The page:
“Yes,” she said, gathering her wits, knowing she had to
help the man. As she scrambled to his side and pried his fingers
from the weapon, a robust voice bellowed over the bedlam.
“Let the doctor pass.” The conductor had entered
from the forward car and was pushing his way through the crowd.
“Do what you can, Doc,” he said to a well-dressed man beside
him. The conductor tugged at his vest which rode high on his
bulbous belly and threw out his chest. “You,” he said, pointing
to one of the men. “Pick up what he stole.” His eyes narrowed,
and he glared at the passengers. “I don’t want any problems.
Claim only what’s yours.” He spread his hands and gestured to
the crowd. “Give the doctor room.” The conductor picked up the
revolver and grabbed Rachel by the arm. “You too, Miss.” He
pulled her away from the victim.
“Get your hands off her,” Gabe shouted. “She’s a doctor.”
The conductor’s jaw dropped and a dumbfounded expression
crossed his face. “I…uh--”
“She accepts your apology,” Gabe snapped through tight
lips. “Now let her do her job.”
The male doctor motioned for her to join him. “Please, I
had no idea. I’m Nicholas Behrens.”
“Rachel Wilson,” she said, gazing into ebony eyes
shadowed by long, thick lashes. Her colleague had a smooth,
olive complexion, flawless except for a small scar on his upper
lip. She guessed him to be about twenty-five, a couple of years
younger than Gabe.
The doctor removed his suit coat and rolled it into a
“Can you hear me?” he asked the patient. His deep, baritone
voice rumbled over the roar of the engine.
Half-conscious, the man responded with a moan then his
body convulsed into violent shaking.
“He’s in shock,” she said, “and from the rattle in his
chest, I’d say his lungs are filling with blood.”
“I agree, but if we remove the knife, he’ll bleed to
death.” Doctor Behrens indicated his prognosis with a shake of
“Good,” a gravely voice yelled. “He got what he deserved.
That’s my knife, and I say yank it out.”
She exchanged glances with the man in buckskins. “Thank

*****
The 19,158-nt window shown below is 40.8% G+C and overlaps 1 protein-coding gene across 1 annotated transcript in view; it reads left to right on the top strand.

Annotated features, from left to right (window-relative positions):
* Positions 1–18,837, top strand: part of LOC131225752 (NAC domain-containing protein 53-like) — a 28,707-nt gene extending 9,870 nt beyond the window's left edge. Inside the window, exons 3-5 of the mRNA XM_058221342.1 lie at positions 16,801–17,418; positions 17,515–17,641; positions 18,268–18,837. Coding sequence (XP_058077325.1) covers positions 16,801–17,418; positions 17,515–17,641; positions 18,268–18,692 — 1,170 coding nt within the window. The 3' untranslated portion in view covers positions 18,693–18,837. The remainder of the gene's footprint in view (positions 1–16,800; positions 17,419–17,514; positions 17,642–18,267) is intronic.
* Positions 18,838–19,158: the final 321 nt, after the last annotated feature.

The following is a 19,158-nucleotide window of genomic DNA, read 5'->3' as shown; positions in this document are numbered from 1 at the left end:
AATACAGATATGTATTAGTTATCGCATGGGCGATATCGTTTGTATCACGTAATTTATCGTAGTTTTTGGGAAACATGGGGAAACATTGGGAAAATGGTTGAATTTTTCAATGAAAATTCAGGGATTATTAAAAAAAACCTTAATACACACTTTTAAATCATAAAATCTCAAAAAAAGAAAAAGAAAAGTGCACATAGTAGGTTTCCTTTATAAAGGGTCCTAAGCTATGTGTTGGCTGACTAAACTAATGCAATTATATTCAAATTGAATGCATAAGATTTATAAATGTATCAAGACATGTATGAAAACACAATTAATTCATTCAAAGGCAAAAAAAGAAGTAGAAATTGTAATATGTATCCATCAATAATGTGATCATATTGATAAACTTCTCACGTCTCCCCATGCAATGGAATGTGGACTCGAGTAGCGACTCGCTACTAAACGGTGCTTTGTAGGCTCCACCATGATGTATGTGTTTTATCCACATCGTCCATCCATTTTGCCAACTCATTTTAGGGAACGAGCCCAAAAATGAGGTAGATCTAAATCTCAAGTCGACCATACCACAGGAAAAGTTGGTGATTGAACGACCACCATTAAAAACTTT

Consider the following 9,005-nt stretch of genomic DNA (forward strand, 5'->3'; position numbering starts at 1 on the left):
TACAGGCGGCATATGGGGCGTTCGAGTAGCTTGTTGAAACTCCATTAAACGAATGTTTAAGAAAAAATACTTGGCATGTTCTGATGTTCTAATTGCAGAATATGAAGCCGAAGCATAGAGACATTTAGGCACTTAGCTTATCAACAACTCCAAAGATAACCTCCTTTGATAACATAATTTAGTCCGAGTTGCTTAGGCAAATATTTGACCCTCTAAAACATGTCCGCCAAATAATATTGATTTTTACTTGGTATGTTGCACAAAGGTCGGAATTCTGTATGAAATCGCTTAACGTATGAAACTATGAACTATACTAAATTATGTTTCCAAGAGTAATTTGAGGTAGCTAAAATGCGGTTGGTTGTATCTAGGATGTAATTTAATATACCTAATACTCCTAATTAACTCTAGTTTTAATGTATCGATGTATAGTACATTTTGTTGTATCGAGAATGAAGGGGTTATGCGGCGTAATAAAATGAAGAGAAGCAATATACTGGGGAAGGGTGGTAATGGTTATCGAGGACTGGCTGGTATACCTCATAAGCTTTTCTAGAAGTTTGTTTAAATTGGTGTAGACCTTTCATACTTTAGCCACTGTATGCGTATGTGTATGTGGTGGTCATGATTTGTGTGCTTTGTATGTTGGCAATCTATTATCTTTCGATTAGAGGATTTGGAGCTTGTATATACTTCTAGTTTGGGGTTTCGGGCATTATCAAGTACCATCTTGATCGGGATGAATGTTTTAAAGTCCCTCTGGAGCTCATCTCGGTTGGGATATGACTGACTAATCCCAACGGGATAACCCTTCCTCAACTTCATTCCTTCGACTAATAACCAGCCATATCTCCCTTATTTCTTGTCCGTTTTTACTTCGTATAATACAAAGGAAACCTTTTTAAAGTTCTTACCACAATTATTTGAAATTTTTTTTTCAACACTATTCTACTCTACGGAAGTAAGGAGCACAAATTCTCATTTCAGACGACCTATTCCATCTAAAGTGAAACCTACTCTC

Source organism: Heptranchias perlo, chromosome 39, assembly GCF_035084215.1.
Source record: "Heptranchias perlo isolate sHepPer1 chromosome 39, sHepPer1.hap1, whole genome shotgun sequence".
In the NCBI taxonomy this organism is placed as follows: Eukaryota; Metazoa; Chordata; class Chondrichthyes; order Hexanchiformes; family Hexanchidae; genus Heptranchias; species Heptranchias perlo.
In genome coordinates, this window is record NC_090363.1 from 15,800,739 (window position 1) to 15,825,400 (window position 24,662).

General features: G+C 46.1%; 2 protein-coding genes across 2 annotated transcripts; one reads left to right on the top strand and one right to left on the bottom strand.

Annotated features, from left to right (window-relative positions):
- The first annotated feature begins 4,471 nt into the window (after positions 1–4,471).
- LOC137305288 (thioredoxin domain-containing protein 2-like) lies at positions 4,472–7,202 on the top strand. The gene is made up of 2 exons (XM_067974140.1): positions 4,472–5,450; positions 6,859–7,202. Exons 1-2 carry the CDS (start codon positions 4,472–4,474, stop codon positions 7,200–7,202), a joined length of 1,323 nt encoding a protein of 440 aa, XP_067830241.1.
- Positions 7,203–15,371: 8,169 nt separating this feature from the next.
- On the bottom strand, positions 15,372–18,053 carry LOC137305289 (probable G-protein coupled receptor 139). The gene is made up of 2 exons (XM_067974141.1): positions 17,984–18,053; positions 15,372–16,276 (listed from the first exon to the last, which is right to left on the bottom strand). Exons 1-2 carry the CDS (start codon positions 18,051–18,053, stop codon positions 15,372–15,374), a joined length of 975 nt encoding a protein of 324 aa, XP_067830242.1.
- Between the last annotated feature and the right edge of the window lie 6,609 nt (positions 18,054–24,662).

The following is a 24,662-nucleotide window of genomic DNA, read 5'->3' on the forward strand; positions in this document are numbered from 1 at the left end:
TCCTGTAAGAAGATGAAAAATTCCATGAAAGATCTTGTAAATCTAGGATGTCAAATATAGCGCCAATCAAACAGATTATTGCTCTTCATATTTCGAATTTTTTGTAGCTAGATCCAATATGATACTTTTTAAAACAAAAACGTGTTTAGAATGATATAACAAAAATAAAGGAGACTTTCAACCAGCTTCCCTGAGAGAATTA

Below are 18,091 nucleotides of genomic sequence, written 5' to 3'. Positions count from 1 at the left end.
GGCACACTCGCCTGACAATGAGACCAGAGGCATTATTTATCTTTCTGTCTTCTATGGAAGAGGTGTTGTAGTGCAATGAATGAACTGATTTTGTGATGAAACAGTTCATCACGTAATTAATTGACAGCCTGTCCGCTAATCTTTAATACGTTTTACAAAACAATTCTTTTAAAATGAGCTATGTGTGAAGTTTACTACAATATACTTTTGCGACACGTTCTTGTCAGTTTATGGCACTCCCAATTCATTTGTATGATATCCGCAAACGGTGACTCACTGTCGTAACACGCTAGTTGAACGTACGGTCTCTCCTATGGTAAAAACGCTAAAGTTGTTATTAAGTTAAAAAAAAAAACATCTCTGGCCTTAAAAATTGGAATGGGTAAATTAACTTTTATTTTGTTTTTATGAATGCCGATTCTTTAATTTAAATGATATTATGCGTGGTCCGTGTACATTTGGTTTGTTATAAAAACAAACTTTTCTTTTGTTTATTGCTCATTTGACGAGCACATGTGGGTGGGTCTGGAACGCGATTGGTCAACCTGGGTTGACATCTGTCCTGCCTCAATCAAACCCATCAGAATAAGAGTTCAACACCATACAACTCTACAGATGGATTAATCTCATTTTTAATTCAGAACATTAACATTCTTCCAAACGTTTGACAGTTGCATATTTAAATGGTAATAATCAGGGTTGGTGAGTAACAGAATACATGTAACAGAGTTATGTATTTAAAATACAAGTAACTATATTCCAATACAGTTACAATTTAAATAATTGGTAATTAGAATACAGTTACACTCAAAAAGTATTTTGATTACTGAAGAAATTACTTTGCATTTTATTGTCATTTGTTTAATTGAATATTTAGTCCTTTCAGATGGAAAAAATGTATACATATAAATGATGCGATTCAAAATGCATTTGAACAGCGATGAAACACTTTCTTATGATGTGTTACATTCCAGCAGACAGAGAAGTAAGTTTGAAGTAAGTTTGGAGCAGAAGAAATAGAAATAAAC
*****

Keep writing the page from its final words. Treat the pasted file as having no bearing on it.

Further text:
you for saving my life, but I don’t wish him to suffer any
“Why? He didn’t care about you. Couda’ blown your
brains all over this car.”
“But he didn’t. I took an oath to save lives, not
take them,” she said, applying pressure around the hilt. Blood
seeped through her fingers.
“You heard the lady.” Doctor Behrens placed his hand on
hers. “Guess that’s the way it’s going to be.”
As their hands pressed against the dying man’s
chest, delaying the inevitable, the wheels screeched against the
rails, and the train rolled to a stop. Two long blasts by the
engineer signaled their arrival in Chicago .
“He’s gone,” she said, unable to detect a pulse
in the victim’s neck.
The conductor nodded. “I’ll notify the
authorities.” He turned to the curious onlookers, standing a few
seats up the aisle. “It’s over, folks. Please exit the coach at
the other end.”
“Now can I have my knife?” the man in buckskins asked.
“Not till the police get here.” The conductor looked at
her and Doctor Behrens. “They’ll want a statement from both of
you.” He lifted a gold fob and glanced at his pocket watch.
“Eleven o’clock. It’ll be at least an hour before we can get
underway. There’s a restaurant in the terminal next to the
waiting area. If you’d like, I can have the detective meet you
“Thank you,” Gabe said, coming to Rachel’s side and
helping her to her feet.
“Doctor Behrens, this is my husband Gabe Wilson.”